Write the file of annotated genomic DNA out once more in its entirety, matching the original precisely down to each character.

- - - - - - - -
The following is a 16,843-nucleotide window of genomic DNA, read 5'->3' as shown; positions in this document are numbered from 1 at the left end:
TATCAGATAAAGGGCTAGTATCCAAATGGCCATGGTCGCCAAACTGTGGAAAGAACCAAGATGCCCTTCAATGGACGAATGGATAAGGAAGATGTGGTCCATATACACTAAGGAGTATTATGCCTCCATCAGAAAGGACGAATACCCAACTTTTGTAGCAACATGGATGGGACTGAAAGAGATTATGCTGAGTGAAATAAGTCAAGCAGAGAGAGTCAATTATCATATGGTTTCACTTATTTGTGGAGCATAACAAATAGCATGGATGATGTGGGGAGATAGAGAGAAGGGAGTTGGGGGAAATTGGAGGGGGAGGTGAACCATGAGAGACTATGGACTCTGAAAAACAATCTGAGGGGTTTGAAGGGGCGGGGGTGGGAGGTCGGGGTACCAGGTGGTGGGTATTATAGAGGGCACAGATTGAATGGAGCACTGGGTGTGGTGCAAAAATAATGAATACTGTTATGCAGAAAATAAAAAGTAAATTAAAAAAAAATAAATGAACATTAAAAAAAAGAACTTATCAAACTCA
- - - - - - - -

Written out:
The following is a 16,843-nucleotide window of genomic DNA, read 5'->3' as shown; positions in this document are numbered from 1 at the left end:
TATCAGATAAAGGGCTAGTATCCAAATGGCCATGGTCGCCAAACTGTGGAAAGAACCAAGATGCCCTTCAATGGACGAATGGATAAGGAAGATGTGGTCCATATACACTAAGGAGTATTATGCCTCCATCAGAAAGGACGAATACCCAACTTTTGTAGCAACATGGATGGGACTGAAAGAGATTATGCTGAGTGAAATAAGTCAAGCAGAGAGAGTCAATTATCATATGGTTTCACTTATTTGTGGAGCATAACAAATAGCATGGATGATGTGGGGAGATAGAGAGAAGGGAGTTGGGGGAAATTGGAGGGGGAGGTGAACCATGAGAGACTATGGACTCTGAAAAACAATCTGAGGGGTTTGAAGGGGCGGGGGTGGGAGGTCGGGGTACCAGGTGGTGGGTATTATAGAGGGCACAGATTGAATGGAGCACTGGGTGTGGTGCAAAAATAATGAATACTGTTATGCAGAAAATAAAAAGTAAATTAAAAAAAAATAAATGAACATTAAAAAAAAGAACTTATCAAACTCA